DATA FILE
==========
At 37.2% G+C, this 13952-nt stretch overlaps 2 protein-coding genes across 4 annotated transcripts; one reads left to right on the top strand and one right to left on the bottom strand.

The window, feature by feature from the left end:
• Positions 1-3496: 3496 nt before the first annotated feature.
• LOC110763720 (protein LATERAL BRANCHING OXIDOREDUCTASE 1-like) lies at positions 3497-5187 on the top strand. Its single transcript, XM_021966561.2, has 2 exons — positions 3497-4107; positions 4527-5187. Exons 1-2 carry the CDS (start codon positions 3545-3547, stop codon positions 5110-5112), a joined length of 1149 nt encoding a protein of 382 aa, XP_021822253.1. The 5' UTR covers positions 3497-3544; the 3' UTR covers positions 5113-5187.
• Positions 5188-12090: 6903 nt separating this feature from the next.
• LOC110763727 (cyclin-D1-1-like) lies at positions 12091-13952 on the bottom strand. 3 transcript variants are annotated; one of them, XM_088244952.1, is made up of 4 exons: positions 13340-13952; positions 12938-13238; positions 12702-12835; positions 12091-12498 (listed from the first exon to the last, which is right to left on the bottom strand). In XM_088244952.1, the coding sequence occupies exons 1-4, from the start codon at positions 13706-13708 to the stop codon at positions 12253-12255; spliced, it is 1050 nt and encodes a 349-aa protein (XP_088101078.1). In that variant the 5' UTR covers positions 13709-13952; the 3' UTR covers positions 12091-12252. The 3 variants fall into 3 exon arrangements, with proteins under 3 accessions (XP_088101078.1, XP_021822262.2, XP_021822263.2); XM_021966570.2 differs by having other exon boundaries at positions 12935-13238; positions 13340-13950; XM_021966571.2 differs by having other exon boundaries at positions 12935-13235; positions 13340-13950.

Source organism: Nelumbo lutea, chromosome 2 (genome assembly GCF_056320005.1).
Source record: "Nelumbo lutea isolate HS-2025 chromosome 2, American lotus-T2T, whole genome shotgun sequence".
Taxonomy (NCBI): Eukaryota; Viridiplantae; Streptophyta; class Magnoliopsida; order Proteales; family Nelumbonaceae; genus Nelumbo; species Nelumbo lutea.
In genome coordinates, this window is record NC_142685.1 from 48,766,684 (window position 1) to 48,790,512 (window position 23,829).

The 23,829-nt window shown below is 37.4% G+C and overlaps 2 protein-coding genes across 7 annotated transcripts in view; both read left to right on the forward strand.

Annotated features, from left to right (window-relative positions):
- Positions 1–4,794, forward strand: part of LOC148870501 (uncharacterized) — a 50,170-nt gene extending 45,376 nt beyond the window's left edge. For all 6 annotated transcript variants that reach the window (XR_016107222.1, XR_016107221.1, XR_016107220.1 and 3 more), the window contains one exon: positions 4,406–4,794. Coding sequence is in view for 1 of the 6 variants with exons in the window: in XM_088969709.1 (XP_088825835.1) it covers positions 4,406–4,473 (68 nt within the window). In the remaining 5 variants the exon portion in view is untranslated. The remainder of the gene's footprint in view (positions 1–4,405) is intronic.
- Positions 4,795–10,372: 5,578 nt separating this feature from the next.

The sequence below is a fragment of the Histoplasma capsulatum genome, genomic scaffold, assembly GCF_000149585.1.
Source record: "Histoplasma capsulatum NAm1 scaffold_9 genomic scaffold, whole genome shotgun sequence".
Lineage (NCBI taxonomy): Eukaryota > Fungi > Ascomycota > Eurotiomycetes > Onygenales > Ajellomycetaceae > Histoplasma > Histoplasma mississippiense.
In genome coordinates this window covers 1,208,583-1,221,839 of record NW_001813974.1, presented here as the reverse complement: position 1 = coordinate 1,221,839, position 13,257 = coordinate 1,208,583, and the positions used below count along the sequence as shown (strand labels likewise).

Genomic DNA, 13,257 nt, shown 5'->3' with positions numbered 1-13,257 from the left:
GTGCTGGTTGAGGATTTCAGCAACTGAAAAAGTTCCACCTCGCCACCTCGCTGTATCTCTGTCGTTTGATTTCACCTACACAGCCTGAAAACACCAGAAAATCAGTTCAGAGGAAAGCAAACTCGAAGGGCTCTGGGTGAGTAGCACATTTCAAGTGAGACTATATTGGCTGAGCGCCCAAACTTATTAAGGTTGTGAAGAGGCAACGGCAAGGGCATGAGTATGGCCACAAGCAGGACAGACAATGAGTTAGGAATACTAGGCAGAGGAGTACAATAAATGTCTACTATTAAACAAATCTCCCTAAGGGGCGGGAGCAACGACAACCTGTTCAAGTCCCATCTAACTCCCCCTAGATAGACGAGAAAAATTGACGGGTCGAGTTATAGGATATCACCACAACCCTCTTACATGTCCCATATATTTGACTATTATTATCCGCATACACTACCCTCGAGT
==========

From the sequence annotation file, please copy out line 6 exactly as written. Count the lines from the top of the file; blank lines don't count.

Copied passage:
• LOC110763727 (cyclin-D1-1-like) lies at positions 12091-13952 on the bottom strand. 3 transcript variants are annotated; one of them, XM_088244952.1, is made up of 4 exons: positions 13340-13952; positions 12938-13238; positions 12702-12835; positions 12091-12498 (listed from the first exon to the last, which is right to left on the bottom strand). In XM_088244952.1, the coding sequence occupies exons 1-4, from the start codon at positions 13706-13708 to the stop codon at positions 12253-12255; spliced, it is 1050 nt and encodes a 349-aa protein (XP_088101078.1). In that variant the 5' UTR covers positions 13709-13952; the 3' UTR covers positions 12091-12252. The 3 variants fall into 3 exon arrangements, with proteins under 3 accessions (XP_088101078.1, XP_021822262.2, XP_021822263.2); XM_021966570.2 differs by having other exon boundaries at positions 12935-13238; positions 13340-13950; XM_021966571.2 differs by having other exon boundaries at positions 12935-13235; positions 13340-13950.